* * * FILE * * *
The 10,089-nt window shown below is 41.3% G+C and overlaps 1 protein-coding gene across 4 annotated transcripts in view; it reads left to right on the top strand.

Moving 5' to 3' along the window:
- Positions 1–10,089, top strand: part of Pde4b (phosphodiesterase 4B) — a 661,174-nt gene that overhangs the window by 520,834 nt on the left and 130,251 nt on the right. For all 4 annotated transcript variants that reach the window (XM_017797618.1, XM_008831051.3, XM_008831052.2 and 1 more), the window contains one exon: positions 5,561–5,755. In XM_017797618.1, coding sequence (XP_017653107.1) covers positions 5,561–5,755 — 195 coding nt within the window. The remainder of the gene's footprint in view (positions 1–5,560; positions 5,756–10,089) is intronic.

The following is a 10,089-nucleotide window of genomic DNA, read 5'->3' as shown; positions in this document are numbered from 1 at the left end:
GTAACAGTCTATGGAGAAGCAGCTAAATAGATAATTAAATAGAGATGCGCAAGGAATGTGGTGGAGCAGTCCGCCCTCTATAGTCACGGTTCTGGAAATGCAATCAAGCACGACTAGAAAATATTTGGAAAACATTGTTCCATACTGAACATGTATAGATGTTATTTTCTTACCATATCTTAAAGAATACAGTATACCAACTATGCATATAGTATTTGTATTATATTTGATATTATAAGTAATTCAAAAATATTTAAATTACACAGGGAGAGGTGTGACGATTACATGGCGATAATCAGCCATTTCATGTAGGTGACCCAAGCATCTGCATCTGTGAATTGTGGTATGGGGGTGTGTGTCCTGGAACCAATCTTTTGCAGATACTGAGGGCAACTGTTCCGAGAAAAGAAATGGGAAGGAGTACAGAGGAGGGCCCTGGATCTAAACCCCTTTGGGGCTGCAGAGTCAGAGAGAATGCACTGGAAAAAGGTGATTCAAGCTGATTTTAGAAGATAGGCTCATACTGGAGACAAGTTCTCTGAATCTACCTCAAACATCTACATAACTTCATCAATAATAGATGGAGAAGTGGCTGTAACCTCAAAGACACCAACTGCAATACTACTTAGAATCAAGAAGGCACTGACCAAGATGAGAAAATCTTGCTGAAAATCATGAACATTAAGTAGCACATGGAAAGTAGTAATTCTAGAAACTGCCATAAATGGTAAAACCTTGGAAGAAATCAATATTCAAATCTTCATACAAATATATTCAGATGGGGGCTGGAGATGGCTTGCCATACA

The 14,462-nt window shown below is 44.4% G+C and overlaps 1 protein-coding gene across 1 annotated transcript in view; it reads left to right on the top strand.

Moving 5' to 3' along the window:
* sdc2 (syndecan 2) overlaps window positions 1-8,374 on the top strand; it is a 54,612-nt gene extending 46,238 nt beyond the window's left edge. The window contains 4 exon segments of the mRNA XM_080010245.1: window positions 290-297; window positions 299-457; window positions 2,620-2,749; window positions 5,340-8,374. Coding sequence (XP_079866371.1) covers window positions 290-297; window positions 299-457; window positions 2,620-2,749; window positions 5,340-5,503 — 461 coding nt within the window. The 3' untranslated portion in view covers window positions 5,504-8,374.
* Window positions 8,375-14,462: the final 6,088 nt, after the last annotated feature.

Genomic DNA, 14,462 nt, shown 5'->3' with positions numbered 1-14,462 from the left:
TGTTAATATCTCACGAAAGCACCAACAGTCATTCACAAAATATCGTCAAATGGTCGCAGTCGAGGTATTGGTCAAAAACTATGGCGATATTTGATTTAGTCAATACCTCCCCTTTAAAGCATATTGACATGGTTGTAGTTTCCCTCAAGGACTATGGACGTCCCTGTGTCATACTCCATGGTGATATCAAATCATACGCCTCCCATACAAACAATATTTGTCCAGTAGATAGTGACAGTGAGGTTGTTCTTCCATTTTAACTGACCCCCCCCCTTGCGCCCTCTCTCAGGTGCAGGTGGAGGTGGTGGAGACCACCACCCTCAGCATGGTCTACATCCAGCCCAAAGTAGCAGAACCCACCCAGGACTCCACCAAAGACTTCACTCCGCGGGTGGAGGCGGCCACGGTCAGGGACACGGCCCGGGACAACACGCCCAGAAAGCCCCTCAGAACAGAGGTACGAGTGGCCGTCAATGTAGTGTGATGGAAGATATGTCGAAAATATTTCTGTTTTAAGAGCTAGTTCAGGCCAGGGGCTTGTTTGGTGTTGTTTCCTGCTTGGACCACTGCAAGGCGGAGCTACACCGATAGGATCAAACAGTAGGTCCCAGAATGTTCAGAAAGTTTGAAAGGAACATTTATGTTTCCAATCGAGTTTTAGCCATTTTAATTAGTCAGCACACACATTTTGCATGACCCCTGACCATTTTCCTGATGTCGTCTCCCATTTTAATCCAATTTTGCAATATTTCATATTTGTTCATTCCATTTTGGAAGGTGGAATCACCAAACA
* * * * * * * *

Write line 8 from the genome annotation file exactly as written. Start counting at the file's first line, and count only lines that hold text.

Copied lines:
* sdc2 (syndecan 2) overlaps window positions 1-8,374 on the top strand; it is a 54,612-nt gene extending 46,238 nt beyond the window's left edge. The window contains 4 exon segments of the mRNA XM_080010245.1: window positions 290-297; window positions 299-457; window positions 2,620-2,749; window positions 5,340-8,374. Coding sequence (XP_079866371.1) covers window positions 290-297; window positions 299-457; window positions 2,620-2,749; window positions 5,340-5,503 — 461 coding nt within the window. The 3' untranslated portion in view covers window positions 5,504-8,374.